Published: 11 October 2013

The impact of an extra hour of sleep

Surrey’s pioneering sleep research featured on new BBC TV series Trust Me I’m A Doctor.

The program saw seven volunteers visit the Surrey Sleep Research Centre — home to forward thinking academics and leading research in the field of sleep and chronobiology — for an experiment into the effect of increasing average sleep by just one hour.

The volunteers, who normally sleep between six and nine hours a night, were randomly divided into groups. One group was asked to sleep for six-and-a-half hours a night — the amount of sleep the average Briton gets — the other for seven-and-a-half hours. After a week, blood tests were taken and the volunteers were asked to switch sleep patterns.

Computer tests revealed that most volunteers struggled with mental agility tasks when they had less sleep.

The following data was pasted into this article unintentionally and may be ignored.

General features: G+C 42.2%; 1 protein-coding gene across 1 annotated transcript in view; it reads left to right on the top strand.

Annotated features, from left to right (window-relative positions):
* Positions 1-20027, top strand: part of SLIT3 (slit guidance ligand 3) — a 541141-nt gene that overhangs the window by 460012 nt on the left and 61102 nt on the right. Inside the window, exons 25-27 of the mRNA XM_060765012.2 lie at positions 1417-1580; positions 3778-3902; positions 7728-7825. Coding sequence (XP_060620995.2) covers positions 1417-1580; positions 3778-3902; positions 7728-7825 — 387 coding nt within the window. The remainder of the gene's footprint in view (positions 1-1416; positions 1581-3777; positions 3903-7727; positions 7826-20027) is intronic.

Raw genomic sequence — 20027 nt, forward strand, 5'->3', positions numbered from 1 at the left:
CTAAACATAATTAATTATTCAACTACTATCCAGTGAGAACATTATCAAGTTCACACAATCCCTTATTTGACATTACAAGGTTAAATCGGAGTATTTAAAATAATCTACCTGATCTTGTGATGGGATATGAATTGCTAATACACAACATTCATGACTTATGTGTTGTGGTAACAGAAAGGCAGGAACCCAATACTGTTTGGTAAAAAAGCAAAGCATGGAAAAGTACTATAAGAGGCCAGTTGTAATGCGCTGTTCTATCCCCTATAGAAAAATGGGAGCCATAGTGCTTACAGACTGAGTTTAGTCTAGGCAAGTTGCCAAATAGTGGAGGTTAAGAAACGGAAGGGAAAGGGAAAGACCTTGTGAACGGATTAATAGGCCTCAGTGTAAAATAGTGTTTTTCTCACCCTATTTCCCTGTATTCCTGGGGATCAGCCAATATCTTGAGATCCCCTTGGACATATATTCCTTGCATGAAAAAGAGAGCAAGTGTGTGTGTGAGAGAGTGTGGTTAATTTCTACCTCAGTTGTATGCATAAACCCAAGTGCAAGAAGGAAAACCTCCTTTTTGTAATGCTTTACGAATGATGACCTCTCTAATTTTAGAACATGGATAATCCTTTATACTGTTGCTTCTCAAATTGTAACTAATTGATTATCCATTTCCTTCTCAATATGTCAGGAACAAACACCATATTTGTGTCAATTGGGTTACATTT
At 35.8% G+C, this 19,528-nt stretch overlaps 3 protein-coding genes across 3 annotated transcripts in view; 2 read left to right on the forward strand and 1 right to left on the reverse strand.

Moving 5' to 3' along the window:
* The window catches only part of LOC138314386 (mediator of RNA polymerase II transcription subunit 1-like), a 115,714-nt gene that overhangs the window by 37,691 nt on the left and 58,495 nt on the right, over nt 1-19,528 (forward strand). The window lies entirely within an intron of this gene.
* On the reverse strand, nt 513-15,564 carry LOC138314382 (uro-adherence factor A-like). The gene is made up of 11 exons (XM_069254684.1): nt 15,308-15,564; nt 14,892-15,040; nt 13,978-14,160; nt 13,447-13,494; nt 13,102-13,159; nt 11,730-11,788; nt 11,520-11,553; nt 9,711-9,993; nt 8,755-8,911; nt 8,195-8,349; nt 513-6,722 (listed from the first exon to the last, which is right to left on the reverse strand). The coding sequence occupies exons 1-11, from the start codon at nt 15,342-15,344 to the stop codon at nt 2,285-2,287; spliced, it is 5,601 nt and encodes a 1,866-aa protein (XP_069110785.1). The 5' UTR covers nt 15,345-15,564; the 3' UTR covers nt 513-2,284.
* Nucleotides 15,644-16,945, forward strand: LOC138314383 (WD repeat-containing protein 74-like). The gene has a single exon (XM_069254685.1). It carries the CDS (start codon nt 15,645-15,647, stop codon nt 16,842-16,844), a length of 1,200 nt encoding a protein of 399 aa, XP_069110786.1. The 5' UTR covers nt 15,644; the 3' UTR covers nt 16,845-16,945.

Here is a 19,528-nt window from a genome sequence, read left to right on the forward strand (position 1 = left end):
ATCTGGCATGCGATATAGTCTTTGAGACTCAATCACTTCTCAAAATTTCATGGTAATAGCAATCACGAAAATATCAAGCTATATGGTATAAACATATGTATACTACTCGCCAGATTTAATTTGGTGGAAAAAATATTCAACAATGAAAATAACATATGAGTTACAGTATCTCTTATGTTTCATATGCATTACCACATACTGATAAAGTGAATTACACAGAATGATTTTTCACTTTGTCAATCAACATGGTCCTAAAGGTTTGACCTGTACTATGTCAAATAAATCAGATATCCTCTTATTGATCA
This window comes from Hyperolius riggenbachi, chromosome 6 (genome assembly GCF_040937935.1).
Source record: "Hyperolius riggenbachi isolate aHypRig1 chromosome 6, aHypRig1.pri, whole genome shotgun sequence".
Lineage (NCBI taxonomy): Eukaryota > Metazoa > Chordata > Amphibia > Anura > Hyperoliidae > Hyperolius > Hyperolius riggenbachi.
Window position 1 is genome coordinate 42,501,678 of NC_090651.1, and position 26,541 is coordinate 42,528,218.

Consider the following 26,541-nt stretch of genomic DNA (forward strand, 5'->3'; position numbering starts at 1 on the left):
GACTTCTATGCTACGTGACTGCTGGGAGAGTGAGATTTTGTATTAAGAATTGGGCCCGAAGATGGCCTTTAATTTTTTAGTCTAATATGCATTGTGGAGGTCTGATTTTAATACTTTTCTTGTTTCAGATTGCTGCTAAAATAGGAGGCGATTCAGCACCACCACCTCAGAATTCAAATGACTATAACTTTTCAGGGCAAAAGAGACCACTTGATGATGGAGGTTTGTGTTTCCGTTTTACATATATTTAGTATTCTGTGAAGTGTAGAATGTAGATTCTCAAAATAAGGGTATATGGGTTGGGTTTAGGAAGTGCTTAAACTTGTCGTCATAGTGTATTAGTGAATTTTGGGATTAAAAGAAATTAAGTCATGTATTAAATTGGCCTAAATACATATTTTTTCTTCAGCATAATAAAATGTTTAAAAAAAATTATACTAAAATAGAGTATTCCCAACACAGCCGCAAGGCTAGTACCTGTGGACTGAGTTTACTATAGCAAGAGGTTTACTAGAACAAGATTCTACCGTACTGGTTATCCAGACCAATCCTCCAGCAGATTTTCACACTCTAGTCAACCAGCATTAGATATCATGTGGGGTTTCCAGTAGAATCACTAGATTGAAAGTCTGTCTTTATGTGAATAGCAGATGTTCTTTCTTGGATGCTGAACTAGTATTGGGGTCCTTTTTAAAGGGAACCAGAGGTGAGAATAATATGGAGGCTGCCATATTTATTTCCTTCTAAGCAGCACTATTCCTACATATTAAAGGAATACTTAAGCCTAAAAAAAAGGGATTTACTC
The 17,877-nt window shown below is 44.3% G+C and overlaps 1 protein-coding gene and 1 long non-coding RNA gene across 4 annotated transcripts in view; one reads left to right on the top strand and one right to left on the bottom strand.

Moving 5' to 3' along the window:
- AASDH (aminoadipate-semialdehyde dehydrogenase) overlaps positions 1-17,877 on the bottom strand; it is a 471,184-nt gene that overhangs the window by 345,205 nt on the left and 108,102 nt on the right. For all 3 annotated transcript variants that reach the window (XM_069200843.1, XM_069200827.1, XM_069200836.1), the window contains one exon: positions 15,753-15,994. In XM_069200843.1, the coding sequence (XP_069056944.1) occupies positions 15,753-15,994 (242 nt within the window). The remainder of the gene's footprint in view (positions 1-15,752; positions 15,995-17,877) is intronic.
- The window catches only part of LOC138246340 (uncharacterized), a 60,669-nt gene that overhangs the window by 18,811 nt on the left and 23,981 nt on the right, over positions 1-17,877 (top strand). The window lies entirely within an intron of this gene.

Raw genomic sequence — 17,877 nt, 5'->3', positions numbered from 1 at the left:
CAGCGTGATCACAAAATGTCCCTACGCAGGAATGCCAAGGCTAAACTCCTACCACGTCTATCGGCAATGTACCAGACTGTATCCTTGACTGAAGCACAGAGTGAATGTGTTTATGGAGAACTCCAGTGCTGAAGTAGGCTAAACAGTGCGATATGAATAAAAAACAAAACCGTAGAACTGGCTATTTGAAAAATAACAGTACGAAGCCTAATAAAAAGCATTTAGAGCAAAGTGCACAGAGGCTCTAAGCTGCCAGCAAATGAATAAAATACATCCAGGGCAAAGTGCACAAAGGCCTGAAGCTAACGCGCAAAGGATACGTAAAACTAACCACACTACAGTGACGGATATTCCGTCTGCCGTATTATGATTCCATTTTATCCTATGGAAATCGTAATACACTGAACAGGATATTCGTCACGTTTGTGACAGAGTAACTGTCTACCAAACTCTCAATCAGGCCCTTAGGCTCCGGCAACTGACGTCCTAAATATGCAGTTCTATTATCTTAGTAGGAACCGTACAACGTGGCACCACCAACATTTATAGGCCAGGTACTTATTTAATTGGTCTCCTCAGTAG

More importantly, the blood test analysis by Dr Simon Archer, Reader in Chronobiology, and the Surrey research team revealed that around 500 genes were switched on or off due to changes in the amount of sleep the volunteers had.

When the volunteers cut back from seven-and-a-half to six-and-a-half hours' sleep a night, genes associated with processes like inflammation, immune response and response to stress became more active. The activity of genes associated with heart disease, diabetes and risk of cancer also increased. The reverse happened when the volunteers slept for an extra hour. Learn more about Surrey research into sleep and gene activity.

Watch Trust Me I’m a Doctor on the BBC iPlayer and read more about sleep and chronobiology research at Surrey.

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